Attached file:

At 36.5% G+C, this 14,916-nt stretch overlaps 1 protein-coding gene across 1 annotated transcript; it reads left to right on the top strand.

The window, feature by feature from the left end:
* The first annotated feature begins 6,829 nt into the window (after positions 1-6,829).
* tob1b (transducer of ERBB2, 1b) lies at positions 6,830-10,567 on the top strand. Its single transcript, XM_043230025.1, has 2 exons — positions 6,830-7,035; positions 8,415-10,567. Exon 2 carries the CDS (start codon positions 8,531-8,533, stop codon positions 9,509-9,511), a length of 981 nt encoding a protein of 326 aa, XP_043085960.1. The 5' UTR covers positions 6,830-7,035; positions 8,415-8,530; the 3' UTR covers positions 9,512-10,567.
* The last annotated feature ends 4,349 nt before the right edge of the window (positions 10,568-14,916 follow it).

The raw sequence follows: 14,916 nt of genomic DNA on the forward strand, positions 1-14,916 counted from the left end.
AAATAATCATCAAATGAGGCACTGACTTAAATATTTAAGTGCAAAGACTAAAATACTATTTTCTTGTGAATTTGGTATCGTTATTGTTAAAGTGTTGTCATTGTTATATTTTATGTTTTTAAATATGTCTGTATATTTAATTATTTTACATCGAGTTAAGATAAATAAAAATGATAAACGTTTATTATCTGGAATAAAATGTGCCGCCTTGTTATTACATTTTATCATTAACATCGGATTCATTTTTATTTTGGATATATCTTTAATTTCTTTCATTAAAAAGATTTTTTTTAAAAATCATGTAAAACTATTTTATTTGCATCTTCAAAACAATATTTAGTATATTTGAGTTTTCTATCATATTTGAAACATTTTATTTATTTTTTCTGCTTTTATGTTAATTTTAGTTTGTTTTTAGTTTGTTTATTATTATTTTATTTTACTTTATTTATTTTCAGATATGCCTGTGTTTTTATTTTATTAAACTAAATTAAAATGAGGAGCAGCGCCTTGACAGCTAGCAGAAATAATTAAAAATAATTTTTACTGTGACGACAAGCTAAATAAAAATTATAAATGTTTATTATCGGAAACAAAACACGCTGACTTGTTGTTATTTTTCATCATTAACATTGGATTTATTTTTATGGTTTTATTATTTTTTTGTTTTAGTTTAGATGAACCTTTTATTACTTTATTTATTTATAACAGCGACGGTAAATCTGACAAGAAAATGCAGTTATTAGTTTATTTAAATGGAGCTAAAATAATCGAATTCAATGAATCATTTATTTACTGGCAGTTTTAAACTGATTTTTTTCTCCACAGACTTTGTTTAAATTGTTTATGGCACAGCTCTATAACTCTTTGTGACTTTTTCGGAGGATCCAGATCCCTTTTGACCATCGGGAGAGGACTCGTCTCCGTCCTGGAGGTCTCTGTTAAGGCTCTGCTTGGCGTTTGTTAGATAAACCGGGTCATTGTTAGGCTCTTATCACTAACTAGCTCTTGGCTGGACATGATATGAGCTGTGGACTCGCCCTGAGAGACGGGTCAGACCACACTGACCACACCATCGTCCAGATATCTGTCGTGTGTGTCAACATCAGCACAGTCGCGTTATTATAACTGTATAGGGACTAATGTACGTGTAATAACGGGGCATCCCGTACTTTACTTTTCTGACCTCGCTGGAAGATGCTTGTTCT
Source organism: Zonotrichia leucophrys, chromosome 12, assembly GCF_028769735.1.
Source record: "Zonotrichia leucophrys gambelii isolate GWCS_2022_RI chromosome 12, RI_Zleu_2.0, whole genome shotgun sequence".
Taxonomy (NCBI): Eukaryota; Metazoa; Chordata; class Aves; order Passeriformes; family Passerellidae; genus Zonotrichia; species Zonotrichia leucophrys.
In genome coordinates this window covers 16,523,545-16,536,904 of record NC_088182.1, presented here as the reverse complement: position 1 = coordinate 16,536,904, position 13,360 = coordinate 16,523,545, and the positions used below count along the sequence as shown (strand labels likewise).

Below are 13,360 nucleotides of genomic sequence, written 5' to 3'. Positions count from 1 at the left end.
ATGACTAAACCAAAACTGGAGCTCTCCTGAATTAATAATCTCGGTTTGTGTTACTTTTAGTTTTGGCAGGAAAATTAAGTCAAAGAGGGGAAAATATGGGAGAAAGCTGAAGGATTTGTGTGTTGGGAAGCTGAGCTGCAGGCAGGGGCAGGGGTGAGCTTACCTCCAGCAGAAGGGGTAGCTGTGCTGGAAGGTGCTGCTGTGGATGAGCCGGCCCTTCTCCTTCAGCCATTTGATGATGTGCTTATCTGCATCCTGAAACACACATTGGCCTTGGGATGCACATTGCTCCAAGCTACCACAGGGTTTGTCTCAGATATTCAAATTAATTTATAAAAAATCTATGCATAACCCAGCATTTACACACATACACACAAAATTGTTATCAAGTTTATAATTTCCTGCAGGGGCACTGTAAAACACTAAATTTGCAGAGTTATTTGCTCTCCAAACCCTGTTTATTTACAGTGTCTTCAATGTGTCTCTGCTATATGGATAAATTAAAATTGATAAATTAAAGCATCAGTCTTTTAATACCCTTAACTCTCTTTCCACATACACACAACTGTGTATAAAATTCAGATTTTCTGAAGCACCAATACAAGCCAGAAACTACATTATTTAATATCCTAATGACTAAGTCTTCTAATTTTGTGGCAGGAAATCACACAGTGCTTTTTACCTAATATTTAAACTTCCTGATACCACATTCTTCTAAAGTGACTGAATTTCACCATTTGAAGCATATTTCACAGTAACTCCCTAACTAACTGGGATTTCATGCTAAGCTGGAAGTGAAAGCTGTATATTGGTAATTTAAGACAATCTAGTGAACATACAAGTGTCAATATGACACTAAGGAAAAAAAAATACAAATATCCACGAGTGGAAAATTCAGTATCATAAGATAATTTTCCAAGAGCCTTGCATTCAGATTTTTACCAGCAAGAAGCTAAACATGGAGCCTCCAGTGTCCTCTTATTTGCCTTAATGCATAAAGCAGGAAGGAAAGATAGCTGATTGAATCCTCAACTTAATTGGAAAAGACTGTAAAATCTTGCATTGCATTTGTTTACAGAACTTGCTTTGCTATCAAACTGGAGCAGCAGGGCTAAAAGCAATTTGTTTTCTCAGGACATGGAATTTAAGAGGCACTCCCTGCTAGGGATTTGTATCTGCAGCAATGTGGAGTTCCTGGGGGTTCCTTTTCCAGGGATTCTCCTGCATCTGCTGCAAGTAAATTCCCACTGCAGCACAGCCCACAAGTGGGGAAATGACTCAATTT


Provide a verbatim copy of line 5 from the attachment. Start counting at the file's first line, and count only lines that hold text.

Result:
* The last annotated feature ends 4,349 nt before the right edge of the window (positions 10,568-14,916 follow it).